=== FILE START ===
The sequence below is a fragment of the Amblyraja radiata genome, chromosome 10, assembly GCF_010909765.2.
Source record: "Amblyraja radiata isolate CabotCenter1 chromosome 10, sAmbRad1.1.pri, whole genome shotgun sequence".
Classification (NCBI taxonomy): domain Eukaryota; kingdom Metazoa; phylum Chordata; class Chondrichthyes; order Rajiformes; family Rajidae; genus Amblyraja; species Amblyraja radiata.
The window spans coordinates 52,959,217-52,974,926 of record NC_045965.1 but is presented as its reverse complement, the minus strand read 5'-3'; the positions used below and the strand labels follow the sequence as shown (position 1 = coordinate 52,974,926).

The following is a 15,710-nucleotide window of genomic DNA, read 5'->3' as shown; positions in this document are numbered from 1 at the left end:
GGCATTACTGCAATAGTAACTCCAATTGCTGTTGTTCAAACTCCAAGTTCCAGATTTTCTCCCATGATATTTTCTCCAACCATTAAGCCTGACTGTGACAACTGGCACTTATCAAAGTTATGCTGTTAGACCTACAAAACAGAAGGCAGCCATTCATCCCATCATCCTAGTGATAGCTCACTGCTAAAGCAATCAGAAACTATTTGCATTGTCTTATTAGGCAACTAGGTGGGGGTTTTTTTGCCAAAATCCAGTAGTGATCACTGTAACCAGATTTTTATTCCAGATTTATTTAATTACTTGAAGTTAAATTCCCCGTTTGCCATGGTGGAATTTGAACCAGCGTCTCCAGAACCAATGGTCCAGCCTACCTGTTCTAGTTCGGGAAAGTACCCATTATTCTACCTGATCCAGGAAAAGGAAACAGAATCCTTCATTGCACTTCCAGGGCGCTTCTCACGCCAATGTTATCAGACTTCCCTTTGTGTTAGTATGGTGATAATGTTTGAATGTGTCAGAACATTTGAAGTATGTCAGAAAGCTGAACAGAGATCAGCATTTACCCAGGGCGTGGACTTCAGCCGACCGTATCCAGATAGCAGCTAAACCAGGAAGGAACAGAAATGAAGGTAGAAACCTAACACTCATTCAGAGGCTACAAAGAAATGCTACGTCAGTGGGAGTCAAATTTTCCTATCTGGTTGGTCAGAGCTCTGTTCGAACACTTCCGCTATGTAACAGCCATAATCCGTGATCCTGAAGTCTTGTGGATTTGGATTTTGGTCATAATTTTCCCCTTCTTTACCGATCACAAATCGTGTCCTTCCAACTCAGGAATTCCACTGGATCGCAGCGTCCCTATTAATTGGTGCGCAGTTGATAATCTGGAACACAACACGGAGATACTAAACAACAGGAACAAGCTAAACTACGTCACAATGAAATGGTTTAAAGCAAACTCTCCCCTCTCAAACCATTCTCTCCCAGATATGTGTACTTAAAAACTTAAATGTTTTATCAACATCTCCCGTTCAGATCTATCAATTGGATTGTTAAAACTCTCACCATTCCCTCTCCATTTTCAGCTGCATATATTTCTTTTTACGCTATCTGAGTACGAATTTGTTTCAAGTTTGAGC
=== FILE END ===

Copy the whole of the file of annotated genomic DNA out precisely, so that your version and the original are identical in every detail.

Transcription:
The sequence below is a fragment of the Amblyraja radiata genome, chromosome 10, assembly GCF_010909765.2.
Source record: "Amblyraja radiata isolate CabotCenter1 chromosome 10, sAmbRad1.1.pri, whole genome shotgun sequence".
Classification (NCBI taxonomy): domain Eukaryota; kingdom Metazoa; phylum Chordata; class Chondrichthyes; order Rajiformes; family Rajidae; genus Amblyraja; species Amblyraja radiata.
The window spans coordinates 52,959,217-52,974,926 of record NC_045965.1 but is presented as its reverse complement, the minus strand read 5'-3'; the positions used below and the strand labels follow the sequence as shown (position 1 = coordinate 52,974,926).

The following is a 15,710-nucleotide window of genomic DNA, read 5'->3' as shown; positions in this document are numbered from 1 at the left end:
GGCATTACTGCAATAGTAACTCCAATTGCTGTTGTTCAAACTCCAAGTTCCAGATTTTCTCCCATGATATTTTCTCCAACCATTAAGCCTGACTGTGACAACTGGCACTTATCAAAGTTATGCTGTTAGACCTACAAAACAGAAGGCAGCCATTCATCCCATCATCCTAGTGATAGCTCACTGCTAAAGCAATCAGAAACTATTTGCATTGTCTTATTAGGCAACTAGGTGGGGGTTTTTTTGCCAAAATCCAGTAGTGATCACTGTAACCAGATTTTTATTCCAGATTTATTTAATTACTTGAAGTTAAATTCCCCGTTTGCCATGGTGGAATTTGAACCAGCGTCTCCAGAACCAATGGTCCAGCCTACCTGTTCTAGTTCGGGAAAGTACCCATTATTCTACCTGATCCAGGAAAAGGAAACAGAATCCTTCATTGCACTTCCAGGGCGCTTCTCACGCCAATGTTATCAGACTTCCCTTTGTGTTAGTATGGTGATAATGTTTGAATGTGTCAGAACATTTGAAGTATGTCAGAAAGCTGAACAGAGATCAGCATTTACCCAGGGCGTGGACTTCAGCCGACCGTATCCAGATAGCAGCTAAACCAGGAAGGAACAGAAATGAAGGTAGAAACCTAACACTCATTCAGAGGCTACAAAGAAATGCTACGTCAGTGGGAGTCAAATTTTCCTATCTGGTTGGTCAGAGCTCTGTTCGAACACTTCCGCTATGTAACAGCCATAATCCGTGATCCTGAAGTCTTGTGGATTTGGATTTTGGTCATAATTTTCCCCTTCTTTACCGATCACAAATCGTGTCCTTCCAACTCAGGAATTCCACTGGATCGCAGCGTCCCTATTAATTGGTGCGCAGTTGATAATCTGGAACACAACACGGAGATACTAAACAACAGGAACAAGCTAAACTACGTCACAATGAAATGGTTTAAAGCAAACTCTCCCCTCTCAAACCATTCTCTCCCAGATATGTGTACTTAAAAACTTAAATGTTTTATCAACATCTCCCGTTCAGATCTATCAATTGGATTGTTAAAACTCTCACCATTCCCTCTCCATTTTCAGCTGCATATATTTCTTTTTACGCTATCTGAGTACGAATTTGTTTCAAGTTTGAGC